When Newsweek put a conservative's essay on the cover, it was by David Frum, assailing Rush Limbaugh under the headline "Why Rush Is Wrong." And when Newsweek took on Obama, it did so from the left, in a piece built around New York Times columnist Paul Krugman and his criticism of the president's economic policies.

Meacham sees only a perception problem. "In making arguments," he says, "we have to make sure people don't believe we're partisan." (Time, for its part, has also been sympathetic to Obama, and this month ran a cover story calling the Republican Party an "endangered species" pushing a "hard-right agenda" that is "shamelessly hypocritical" and "over the top.")

Meacham recently had lunch with Stengel, and they commiserated about the era of diminishing resources. "I don't take pleasure in any media organization shrinking or going away, but we definitely see opportunities that didn't exist before," Stengel says.

There is little doubt that Newsweek is trying to make the best of a tough situation. Catering to a more elite audience may or may not be a viable strategy, but Newsweek appears to have no Plan B. If the effort fails, its future as a print magazine could be in doubt.

"I'm not saying the battle's going to be easy," Meacham says. "It's going to be hard as hell."

Recounting a Nightmare

It is the most personal campaign Todd Harris has ever run.

The media strategist is a partner at a GOP firm and a presidential campaign veteran who has worked for such candidates as John McCain, Jeb Bush and Arnold Schwarzenegger. But no client has been as important as his 67-year-old mother, who wound up in jail for a crime in which she insists she is the victim.

"Every time people hear this story, they say, 'My God, if this can happen to Margot Somerville, this can happen to anyone,' " Harris says. "I want the world to know my mom is innocent of these ridiculous charges."

Harris devised a media strategy that recently landed his mom on the "Today" show. "I was absolutely scared to death," Somerville says of her encounter with Matt Lauer.

The saga began in 2006 when Somerville, a retired Wells Fargo Bank vice president, found that her wallet had been stolen in San Francisco. She quickly reported the theft. Another woman, who was filmed by security cameras at two Wells Fargo branches in Colorado, obtained $20,000 from Somerville's accounts.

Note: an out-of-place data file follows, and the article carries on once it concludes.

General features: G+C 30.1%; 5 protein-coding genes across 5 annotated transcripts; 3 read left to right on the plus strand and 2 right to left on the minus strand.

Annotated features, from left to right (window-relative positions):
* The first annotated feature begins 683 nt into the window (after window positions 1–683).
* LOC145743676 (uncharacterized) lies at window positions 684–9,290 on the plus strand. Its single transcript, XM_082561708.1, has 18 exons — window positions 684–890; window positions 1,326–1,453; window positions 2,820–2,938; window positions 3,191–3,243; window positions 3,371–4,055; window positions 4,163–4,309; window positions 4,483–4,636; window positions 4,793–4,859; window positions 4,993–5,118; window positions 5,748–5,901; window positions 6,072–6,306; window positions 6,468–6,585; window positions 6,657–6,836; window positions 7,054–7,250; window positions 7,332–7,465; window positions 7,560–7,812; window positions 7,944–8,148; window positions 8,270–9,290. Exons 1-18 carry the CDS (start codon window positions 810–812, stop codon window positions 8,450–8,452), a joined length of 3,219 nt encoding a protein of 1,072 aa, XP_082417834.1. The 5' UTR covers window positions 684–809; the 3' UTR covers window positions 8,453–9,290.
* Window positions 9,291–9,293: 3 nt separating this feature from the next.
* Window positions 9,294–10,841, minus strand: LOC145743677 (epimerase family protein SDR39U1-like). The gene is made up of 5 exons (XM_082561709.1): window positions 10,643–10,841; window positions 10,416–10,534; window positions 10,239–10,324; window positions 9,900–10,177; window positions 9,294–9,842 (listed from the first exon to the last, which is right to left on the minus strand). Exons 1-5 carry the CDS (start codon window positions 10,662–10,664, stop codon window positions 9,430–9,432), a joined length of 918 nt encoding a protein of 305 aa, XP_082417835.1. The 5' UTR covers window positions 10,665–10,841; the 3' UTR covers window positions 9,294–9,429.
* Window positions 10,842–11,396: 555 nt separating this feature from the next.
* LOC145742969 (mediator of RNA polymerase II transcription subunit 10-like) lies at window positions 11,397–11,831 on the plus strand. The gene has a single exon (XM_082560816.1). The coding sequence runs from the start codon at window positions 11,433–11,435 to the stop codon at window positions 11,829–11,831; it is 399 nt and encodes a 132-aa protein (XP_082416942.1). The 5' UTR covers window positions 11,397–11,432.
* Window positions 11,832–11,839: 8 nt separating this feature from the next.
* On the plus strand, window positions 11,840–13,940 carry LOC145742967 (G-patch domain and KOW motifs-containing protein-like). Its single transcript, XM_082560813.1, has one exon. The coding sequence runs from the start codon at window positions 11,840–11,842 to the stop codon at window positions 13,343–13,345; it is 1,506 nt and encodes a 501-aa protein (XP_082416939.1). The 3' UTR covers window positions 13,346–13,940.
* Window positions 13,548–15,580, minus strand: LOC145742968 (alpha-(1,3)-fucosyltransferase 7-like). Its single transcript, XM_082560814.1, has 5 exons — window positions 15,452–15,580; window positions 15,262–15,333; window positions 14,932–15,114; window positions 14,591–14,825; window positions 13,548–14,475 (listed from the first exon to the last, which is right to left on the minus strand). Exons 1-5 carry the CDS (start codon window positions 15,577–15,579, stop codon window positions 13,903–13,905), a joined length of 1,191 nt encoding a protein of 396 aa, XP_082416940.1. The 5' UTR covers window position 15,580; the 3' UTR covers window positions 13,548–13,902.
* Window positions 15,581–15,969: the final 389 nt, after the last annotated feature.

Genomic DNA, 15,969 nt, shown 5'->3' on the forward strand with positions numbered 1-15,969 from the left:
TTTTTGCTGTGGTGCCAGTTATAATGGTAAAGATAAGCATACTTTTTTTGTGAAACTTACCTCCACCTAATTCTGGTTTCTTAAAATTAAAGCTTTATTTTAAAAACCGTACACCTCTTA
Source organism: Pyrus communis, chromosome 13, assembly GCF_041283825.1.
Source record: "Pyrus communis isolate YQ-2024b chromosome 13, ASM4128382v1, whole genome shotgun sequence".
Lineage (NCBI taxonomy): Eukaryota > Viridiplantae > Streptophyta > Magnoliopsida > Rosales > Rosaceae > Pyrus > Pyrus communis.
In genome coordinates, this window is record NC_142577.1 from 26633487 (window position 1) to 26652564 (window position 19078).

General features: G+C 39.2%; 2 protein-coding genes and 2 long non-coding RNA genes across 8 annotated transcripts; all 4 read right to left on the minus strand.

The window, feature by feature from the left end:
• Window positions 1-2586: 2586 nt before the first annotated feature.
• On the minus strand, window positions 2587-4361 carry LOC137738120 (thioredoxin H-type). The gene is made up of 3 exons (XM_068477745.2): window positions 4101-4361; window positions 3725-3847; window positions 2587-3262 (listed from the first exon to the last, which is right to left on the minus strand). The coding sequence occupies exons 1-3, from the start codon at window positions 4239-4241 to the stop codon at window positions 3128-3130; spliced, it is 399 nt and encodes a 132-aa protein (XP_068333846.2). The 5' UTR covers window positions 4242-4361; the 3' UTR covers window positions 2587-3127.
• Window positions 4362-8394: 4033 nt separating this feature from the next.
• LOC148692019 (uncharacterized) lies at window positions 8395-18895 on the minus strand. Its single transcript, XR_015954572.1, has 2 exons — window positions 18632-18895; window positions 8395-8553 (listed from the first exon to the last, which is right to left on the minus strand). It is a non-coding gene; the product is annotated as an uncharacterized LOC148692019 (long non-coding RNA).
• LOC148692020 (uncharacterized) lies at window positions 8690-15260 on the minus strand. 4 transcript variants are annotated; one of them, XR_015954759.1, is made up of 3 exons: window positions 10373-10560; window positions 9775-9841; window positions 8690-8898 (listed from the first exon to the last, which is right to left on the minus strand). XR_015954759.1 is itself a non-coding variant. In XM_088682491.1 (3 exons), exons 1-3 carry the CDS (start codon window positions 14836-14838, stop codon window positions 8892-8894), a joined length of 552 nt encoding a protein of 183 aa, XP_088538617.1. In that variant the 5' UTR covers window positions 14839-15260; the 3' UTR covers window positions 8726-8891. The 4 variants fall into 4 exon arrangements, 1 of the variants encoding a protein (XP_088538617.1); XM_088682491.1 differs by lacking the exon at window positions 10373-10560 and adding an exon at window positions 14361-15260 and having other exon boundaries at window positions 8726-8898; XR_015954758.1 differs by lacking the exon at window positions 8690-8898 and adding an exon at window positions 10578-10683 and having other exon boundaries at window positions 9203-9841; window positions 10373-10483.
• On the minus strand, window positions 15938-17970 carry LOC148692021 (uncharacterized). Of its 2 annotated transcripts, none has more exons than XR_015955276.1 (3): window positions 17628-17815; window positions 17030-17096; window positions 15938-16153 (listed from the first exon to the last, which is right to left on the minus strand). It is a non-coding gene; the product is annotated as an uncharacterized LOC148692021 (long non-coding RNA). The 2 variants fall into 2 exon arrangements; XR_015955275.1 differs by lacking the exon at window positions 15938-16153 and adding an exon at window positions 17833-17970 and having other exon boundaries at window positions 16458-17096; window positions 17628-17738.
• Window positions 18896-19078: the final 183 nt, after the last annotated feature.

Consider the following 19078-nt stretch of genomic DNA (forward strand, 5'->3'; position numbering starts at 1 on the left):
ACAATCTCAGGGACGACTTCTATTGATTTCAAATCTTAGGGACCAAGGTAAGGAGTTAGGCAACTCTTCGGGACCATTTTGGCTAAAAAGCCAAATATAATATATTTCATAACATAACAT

But police in Wheat Ridge, Colo., eventually concluded that Somerville was the leader of an identity-theft ring. In 2007, after a handwriting analysis, officers arrested and handcuffed her at her California home. A crying Somerville was shackled to another female prisoner and transported to jail, where she was held overnight. The nightmare was just beginning.

"It was terrible," Somerville says. "All of a sudden I was looked at as this criminal and I couldn't prove myself innocent."

Somerville later passed a lie-detector test, and police did not find her fingerprints on the forged documents used to access the accounts. Scott Storey, the district attorney in Jefferson County, Colo., dropped the charges in November. Somerville was not exonerated, though, with Storey saying only that "prosecutors determined that we did not have a reasonable likelihood of a successful conviction."

Although Wells Fargo eventually returned her $20,000 in lost funds and says it is "very pleased" that charges were dropped, Somerville is out $50,000 in legal costs. She believes that the bank, Colorado police and prosecutors mishandled her case, and is planning to sue all three. "I was pretty bitter -- still am," Somerville says. "I would do anything to make them look bad, because they made my life so miserable."

Still, one person's case is not usually deemed newsworthy. But Harris began working his media connections. With help from a reporter friend at the San Francisco Chronicle, he got that paper to run a lengthy front-page story headlined "ID Theft Horror -- Victim Blamed." Another journalist introduced him to the editor of the Denver Post, which also ran a piece.

Harris mentioned the case over drinks with NBC correspondent Savannah Guthrie, who pitched it to "Today," and that segment led to a call from "Inside Edition." He isn't surprised it has taken off:

"It's a story about a huge injustice, about conflict, about pain, a family coming together to help their mom. It's perfect. It should be a TV movie."